Now that which in my Text is said unto Mini­sters, our Saviour saith in a sense to all Christians. Every one that is of the Light, Ephes. 5 8. must walk as a Child of the Light. Tit. 2. [...]0. Adorn the Doctrine of our Lord and Sa­viour in all things, bring credit and honor to Reli­gion by an Holy Life, Co [...]oss. 1.10. walk worthy of God to all well­pleasing. The word [...] signifies a man as well as light, to denote (as some Criticks) that men ought to live as lights unto others. Christians must let the world see, that there is as much difference between them and others, as between light and darkness, and so they must make the beauty of holiness, which they heard of only by the hearing of the ear, visible to their very eyes; that men may become admirers and practisers of our Religion, and so have reason to glorifie God on your behalf: which leads me to the third and last general, viz.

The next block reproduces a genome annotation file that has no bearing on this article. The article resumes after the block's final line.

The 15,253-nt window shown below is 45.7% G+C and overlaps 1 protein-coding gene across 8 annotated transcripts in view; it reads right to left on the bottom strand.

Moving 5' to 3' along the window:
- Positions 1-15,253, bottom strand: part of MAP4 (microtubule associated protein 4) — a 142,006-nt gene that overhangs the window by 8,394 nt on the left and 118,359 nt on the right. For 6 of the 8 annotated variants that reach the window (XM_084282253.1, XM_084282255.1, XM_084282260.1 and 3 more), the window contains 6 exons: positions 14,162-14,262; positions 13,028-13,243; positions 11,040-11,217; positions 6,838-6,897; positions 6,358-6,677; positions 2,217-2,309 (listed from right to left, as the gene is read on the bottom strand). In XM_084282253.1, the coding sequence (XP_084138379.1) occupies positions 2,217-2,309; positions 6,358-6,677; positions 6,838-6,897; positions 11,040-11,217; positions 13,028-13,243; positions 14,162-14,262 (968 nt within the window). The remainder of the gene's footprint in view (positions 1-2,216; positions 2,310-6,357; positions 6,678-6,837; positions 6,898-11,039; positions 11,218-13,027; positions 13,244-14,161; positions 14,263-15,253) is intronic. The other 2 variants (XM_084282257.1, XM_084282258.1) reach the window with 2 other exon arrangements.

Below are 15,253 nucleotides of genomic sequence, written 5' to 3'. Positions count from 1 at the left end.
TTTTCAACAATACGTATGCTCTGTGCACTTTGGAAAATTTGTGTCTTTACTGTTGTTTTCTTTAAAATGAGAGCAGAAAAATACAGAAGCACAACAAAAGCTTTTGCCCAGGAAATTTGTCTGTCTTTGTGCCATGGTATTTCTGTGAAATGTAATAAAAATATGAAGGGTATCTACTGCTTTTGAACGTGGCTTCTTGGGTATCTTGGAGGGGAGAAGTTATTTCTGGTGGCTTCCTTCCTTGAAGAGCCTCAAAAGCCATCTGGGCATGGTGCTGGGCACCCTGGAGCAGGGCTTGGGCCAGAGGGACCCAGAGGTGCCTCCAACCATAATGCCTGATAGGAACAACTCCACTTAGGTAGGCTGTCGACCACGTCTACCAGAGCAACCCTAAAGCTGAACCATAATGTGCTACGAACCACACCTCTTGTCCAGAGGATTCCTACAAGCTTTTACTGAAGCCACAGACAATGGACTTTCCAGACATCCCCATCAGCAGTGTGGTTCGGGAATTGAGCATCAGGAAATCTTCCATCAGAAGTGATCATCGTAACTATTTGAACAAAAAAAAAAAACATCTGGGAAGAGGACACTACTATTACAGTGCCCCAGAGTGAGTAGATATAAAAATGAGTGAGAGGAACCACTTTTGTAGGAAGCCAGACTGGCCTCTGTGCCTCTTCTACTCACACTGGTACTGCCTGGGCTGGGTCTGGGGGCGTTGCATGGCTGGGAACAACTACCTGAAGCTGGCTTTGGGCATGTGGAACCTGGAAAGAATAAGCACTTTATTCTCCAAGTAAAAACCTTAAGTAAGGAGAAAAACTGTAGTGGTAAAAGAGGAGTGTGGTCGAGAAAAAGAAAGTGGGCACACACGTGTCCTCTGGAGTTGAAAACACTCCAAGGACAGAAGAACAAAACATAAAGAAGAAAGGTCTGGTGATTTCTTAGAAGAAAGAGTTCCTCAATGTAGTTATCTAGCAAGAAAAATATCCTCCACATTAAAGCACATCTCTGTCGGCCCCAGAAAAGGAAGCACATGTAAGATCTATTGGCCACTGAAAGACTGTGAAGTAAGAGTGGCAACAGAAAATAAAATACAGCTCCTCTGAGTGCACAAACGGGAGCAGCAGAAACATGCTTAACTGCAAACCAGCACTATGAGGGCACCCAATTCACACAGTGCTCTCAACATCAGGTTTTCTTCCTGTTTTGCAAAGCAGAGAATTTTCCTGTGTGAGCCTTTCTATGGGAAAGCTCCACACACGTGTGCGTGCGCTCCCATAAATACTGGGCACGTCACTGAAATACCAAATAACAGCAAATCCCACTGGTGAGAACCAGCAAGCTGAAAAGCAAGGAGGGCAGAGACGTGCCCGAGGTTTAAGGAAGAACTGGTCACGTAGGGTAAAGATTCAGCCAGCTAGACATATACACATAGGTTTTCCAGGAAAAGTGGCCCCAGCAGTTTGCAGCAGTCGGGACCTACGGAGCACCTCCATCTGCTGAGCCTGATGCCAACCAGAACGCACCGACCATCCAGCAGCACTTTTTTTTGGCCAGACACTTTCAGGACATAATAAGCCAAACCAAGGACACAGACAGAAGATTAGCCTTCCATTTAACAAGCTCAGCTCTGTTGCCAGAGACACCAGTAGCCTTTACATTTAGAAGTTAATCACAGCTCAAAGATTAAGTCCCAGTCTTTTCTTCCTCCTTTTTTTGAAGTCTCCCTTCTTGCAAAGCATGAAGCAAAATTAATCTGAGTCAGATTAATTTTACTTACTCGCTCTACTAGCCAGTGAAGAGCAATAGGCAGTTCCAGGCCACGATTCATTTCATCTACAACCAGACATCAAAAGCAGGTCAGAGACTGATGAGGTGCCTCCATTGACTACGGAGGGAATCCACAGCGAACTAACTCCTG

3 d Our end and design in our light shining. We [Page 25]must not shine so as to glaze and glister for ostenta­tion, like the heathen who knew not what belonged to humility, but were, as Tertullian calls them, Glo­riae animalia, & negotiatores famae, vain-glorious hunters after popular air, and applause; We must not shine as the Pharisees, by making broad our Phy­lacteries, praying in a corner of the street, Matth. 23.5. disfiguring our faces, and all to be seen of men; Matth. 6.16. we must not suffer pride to interpose and rob God of his just Glory, but all our shining must be with a design to glorifie him, who is the Father of Lights; Our good actions must be without hypocrisie, not tempered with interest, but directed to that which should be the chief end of all our actions, as it was of our be­ings, viz. Gods honour, that men may see our good works, and glorifie, not us, but our Father which is in heaven. This as it is a duty incumbent upon all men, so especially upon those who are near unto him, in the Ministry, and so as his Ambassadours are to be tender of the credit of their Lord and Ma­ster. But now when we are said here to glorifie God, it cannot be understood of any real glory ad­ded unto him, who is infinitely and Essentially glo­rious, and so neither better for our praises, or the worse for our dispraises; but then we honour him, when in our thoughts, words, and actions, we set forth his Excellent glory: or as the Schoolmen will have it, Gods glory may be considered two ways, either as it is in him, and so it is incapable of having any thing added to it, or taken from it, as being a confluence and union of those many transcendent excellencies that are in him; or else it may be con­sidered in relation, to it's manifestation to the crea­ture, and so we may glorifie and honour him, when [Page 26]we praise him either with our tongue, (which there­fore is called our glory) or by our holy lives, giving occasion unto others to speak good of his name. That this is our duty, might be more largly shewed, by the express Command of God, who requireth this homage and tribure as due unto him, from all his Creatures, particularly rational, who are the fittest agents for this work, as being endued with reason, and speech for this very end; but especially his own people, and among them his Ministers, which makes the Psalmist to call upon Israel and the house of Aaron to praise the Lord. Psal. 118.2, 3. It is indeed but reason­able that we should acknowledge a dependance that we have on him, the relation that we have to him, and the interest he hath in us. It is but the honour that is due unto his name, who hath in this work complicated our interest with our duty, see­ing in glorifying him, we do honour our selves, as doing the work of Angels here below, and begin those Hallelujahs to the Lord our God, which will be our happiness to carry on in Heaven, to all Eter­nity. Which God of His Mercy grant through Jesus Christ.